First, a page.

From assumptions to assertions

22nd July 2015

In your journey as a developer you not only develop applications, you also develop yourself. You and I both know there's more to developing than writing code that works, it's writing good code that works well. If you're like me then you probably started developing websites from scratch, later decided you wanted to build your own CMS and so on. In that stage as a developer you are usually very focused on getting stuff to work and not really on the unhappy paths.

As you continue to write code and continue to develop yourself you will eventually find yourself writing code like this, keep an eye on the is not null checks:

$lastOrder = null;

if ($user->getOrders()->count() > 0) {
    $orders = $this->filterByCompleted($user->getOrders());
    $lastOrder = $orders->last();
}

if ($lastOrder !== null) {
    if ($order->getBillingAddress() === null) {
        $order->setBillingAddress($lastOrder->getBillingAddress());
    }

    if ($order->getShippingAddress() === null) {
        $order->setShippingAddress($lastOrder->getShippingAddress());
    }
}

In the code above we retrieve the last order and use some information from there if it's missing in our current order (prefilling). Code like this is quite common and is sprinkled through most codebases I've worked with and contributed to. The problem with this code is that we're still making assumptions instead of assertions, just like we did back when we didn't check for unhappy paths at all and assumed all was good. The big cause of this are the is not null checks, they're a habit some of us have and it's not doing us as much good as we think it's doing.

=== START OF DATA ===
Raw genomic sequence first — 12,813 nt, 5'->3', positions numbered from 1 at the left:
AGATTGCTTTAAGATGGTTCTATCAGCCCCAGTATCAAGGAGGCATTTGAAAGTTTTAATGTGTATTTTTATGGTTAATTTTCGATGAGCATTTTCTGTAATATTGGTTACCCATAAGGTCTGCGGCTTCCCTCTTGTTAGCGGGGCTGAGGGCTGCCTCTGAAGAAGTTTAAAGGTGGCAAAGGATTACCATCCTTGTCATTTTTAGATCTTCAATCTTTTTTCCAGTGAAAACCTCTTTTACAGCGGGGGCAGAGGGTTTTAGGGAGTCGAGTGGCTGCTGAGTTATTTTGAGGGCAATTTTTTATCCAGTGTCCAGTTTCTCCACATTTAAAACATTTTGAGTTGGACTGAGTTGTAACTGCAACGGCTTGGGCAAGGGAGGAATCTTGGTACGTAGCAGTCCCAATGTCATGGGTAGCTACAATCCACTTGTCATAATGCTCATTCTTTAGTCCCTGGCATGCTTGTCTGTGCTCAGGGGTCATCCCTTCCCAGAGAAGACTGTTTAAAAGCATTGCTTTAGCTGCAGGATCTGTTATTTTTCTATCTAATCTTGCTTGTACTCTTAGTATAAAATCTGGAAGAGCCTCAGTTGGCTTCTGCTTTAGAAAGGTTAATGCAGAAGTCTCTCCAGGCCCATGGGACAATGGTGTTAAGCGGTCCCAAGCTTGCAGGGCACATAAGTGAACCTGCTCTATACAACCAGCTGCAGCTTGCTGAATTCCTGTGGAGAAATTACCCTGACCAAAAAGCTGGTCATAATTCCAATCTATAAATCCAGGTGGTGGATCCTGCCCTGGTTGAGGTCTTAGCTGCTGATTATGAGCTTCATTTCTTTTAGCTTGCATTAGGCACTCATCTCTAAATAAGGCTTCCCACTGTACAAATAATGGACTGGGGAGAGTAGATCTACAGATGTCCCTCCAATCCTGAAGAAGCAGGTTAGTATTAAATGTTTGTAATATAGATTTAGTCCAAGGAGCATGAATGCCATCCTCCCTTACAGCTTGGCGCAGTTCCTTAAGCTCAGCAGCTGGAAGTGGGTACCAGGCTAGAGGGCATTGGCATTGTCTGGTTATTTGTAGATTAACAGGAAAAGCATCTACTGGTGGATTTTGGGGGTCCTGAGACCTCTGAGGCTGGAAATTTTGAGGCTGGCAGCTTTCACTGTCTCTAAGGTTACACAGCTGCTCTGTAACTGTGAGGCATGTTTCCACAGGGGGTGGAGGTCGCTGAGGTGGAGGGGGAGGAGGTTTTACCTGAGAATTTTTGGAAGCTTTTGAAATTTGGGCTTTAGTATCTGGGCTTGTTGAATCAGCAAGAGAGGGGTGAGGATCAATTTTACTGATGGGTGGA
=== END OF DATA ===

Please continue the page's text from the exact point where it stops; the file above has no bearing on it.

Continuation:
Just to give you some insight, the $orders variable is of type Doctrine\Common\Collections\ArrayCollection and the last() function actually uses PHP's end() function, if we check the documentation on that we can see that end() returns false when the array is empty. This may be something you already knew but this is not necessarily something you think about everytime you write code. With this in mind we can see that our code is flawed, it will run the if $lastOrder is not null check, pass and it will try to run $lastOrder->getBillingAddress() while $lastOrder is set to false. Our assumption was: "if $lastOrder is not null, it must be an object of type Order", just like we're assuming that $order->getBillingAddress()'s default value is null.

This brings me to the point of blacklisting vs whitelisting, I strongly believe we should be whitelisting in this case to turn assumptions into proper assertions. The above code could be rewritten as:

if ($lastOrder instanceof OrderInterface) {
    if (!$order->getBillingAddress() instanceof AddressInterface) {
        $order->setBillingAddress($lastOrder->getBillingAddress());
    }

    if (!$order->getShippingAddress() instanceof AddressInterface) {
        $order->setShippingAddress($lastOrder->getShippingAddress());
    }
}

This code clearly asserts that we're working with the right objects and there's no room for error. The nice thing is that PhpStorm picks up on this and will give you proper autocompletion (if it didn't already), this beats using /** @var Object $obj */.

Assert your expectations, don't assume.

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